Darien superintendent unveils $110 million proposed school budget, including Open Choice plan

DARIEN — As budget season kicks off, the school district is eyeing implementation of the state’s Open Choice Program, which would send 16 students from surrounding districts to Darien’s elementary schools.

The discussion around the program came as Superintendent Alan Addley presented his proposed budget for the 2022-23 school year.

“This is one of the aspects in the budget that I’m most excited about,” Addley told school board members during a Saturday budget discussion, adding that enrolling in the statewide program has been discussed for years. “I’ll say this, I think it’s certainly good for the children that are coming in. But I think it’s also good and enriches the experience for our entire community. Honestly, if we can’t do it, I don’t know who can.”

Addley’s proposed budget totals $110,832,569, representing a spending increase of 3.95 percent over this fiscal year. During an earlier meeting with the Board of Education, Addley cited a rise in health and contractual costs as the primary driver of this year’s proposed increase. Personnel and operating costs make up more than 70 percent of the budget.

Along with implementing Open Choice, Addley said the district is also seeking to add a number of new personnel, including a groundskeeper who would maintain the exteriors of all the schools. Several new courses are also on the table, and an outdoor classroom proposed for Middlesex Middle School was also discussed.

Board of Education members discussed the proposed budget — including the Open Choice Program — and heard from campus leaders about potential new programs and personnel at their schools.

Elementary schools

With the exception of Royle, Darien’s other elementary schools would host the 16 children poised to participate in the Open Choice Program beginning in the fall. Those children would likely be bused in from Norwalk.

Community members and some board members in favor of the program said it would bring much-needed diversity of students and experiences to the town, which would benefit Darien students as well as the students coming in from another district.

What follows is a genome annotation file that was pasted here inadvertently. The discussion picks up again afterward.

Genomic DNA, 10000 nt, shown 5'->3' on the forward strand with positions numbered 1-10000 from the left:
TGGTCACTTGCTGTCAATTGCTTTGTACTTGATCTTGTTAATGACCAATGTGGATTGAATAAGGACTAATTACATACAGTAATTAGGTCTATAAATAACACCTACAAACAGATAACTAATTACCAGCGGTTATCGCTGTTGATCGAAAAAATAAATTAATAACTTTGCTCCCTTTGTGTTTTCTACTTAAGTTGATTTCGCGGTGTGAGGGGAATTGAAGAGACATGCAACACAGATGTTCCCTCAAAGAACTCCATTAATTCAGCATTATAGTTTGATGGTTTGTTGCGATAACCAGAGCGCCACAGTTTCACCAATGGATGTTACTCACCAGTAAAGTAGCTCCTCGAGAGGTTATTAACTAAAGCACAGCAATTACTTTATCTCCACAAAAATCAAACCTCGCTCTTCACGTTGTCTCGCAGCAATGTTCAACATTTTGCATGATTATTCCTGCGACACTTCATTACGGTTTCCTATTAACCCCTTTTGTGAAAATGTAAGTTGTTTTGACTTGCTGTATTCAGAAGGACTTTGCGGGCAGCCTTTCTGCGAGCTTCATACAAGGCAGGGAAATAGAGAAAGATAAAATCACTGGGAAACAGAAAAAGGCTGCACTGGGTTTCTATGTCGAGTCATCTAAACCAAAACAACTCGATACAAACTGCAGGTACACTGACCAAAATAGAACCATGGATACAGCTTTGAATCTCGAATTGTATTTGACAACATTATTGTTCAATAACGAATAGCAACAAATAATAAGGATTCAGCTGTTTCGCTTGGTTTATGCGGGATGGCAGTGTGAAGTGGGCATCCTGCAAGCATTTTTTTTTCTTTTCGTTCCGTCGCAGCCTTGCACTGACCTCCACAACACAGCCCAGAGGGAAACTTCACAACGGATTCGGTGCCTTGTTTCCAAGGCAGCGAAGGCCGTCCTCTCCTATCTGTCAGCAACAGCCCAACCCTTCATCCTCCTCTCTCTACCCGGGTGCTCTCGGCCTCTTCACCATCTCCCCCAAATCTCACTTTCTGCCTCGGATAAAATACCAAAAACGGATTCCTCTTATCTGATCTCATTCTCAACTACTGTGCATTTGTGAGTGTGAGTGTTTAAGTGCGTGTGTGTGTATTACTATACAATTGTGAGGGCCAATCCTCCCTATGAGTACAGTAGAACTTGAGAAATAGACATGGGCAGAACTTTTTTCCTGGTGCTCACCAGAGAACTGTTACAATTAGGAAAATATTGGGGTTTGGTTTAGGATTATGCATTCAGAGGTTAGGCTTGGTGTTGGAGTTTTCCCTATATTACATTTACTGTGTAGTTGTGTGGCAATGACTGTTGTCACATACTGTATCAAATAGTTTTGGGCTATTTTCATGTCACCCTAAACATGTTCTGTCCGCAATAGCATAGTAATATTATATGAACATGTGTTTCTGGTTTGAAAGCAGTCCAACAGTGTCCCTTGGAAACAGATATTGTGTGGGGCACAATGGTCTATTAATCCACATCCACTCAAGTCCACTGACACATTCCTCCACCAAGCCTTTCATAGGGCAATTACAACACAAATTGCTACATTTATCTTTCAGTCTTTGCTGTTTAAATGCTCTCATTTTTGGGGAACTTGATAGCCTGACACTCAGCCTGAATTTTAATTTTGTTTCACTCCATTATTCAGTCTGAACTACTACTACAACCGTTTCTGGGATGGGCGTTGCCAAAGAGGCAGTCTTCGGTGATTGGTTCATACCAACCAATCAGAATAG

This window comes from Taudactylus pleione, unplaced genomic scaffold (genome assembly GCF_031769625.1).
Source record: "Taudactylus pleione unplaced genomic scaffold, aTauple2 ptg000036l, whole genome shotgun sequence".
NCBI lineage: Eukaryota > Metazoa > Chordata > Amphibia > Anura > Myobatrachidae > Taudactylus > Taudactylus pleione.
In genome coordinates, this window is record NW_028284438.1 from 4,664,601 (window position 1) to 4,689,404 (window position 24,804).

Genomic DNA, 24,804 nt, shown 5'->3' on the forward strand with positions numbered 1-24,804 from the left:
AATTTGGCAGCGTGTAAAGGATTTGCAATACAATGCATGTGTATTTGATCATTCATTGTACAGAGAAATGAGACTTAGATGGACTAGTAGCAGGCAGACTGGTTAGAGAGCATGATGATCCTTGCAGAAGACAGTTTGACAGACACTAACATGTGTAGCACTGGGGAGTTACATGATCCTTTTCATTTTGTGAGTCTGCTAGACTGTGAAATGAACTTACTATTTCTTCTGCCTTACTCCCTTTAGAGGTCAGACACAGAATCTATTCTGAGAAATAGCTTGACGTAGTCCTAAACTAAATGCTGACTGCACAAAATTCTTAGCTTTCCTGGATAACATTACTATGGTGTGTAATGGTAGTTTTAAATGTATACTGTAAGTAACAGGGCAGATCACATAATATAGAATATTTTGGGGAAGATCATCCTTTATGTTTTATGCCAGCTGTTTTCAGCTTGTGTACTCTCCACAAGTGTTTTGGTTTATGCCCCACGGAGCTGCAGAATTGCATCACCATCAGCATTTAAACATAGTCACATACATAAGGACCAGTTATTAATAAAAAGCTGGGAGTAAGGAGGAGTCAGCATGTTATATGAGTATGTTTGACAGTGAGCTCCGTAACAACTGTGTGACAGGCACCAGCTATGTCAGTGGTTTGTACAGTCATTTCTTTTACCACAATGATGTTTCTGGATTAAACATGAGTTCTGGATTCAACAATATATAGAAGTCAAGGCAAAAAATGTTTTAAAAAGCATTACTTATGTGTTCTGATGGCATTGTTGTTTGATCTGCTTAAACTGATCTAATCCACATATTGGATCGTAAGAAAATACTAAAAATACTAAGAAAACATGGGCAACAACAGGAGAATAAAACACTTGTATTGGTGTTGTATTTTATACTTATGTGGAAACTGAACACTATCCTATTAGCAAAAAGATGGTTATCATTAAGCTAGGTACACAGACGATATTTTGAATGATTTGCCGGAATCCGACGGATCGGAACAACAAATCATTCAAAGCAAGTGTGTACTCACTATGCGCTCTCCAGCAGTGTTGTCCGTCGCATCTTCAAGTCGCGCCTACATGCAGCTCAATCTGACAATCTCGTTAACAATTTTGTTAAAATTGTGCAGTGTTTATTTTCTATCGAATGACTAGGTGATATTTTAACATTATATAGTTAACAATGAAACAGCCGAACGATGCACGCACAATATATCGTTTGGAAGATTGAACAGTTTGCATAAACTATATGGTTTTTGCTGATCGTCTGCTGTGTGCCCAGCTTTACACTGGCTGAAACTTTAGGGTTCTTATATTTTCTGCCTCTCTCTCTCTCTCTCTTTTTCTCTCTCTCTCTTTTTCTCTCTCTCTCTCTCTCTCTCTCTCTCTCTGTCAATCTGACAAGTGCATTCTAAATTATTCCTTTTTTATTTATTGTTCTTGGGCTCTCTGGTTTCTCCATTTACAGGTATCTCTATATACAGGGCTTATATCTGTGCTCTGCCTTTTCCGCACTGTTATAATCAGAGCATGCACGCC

But some school board members expressed reservations about the timing of the roll-out and questioned the cost per student.

“When I supported the idea of Open Choice, I was looking at a much (more) normal school year. One of the concerns I have is, you know, we’re struggling to meet the needs of our own students right now in this environment,” board member John Sini said, referring to the COVID-19 pandemic. “I support the idea, but I want to start real slow.”

Addley, who said he was firmly in favor of the program, argued that there may not be a better time. The state provides $3,000 per student, he said.

Board member Tara Ochman agreed, saying the town had previously used the same reasoning to prevent adoption of the Open Choice Program years ago.

She pointed to other towns that have adopted the program with success, including Westport.

“This program has existed for decades. It is not new, it is not risky,” Ochman said. “I’m sorry, I feel like all the arguments I’ve seen are the arguments I have seen against it for years. It is never a good time unless you decide it’s just time.”

Schools do not have to participate every year, though Addley said he hoped Darien would be an annual participant in Open Choice.

Middle school

Principal Karolyn Rodriguez said this year’s budget proposal includes a Mandarin language course at Middlesex Middle School, which would begin at the sixth grade level.

In addition, $9,000 is budgeted for a new initiative called “Genius Hour,” an inquiry-based, student-led learning opportunity that would cover research and presentation skills, Rodriguez said. Middlesex students would pursue their own research interests in a semi-structured setting, culminating in a presentation fair, she said.

“I think it’s important to give students kind of a choice in their education,” Rodriguez said. “And this gives them once a month to really pursue a unique and individual interest to them that they get to share with the rest of their peers. It’s honing on specific skills that they need to be successful — not only in school, but in life.”

Another item discussed — but not officially part of the budget — is an outdoor classroom proposed for the middle school. The idea was “bred from COVID,” Rodriguez said, and is meant to encourage students to be in nature as they learn.

The classroom would be in the courtyard outside the library, with stadium-style benches, an outdoor TV and a whiteboard, and a giant shade, Rodriguez said.

“It just gives (students) a new environment, kind of refreshing in the middle of the day,” she told board members. “They can go outside and just kind of have classes out there, work together, collaborate in a different environment.”

While the classroom is not up for consideration in this year’s budget, Addley told school board members that the funds for the project could possibly come through a volunteer group or community organization.

“I thought it was an exciting opportunity ... again, something that comes with the COVID experience,” he said.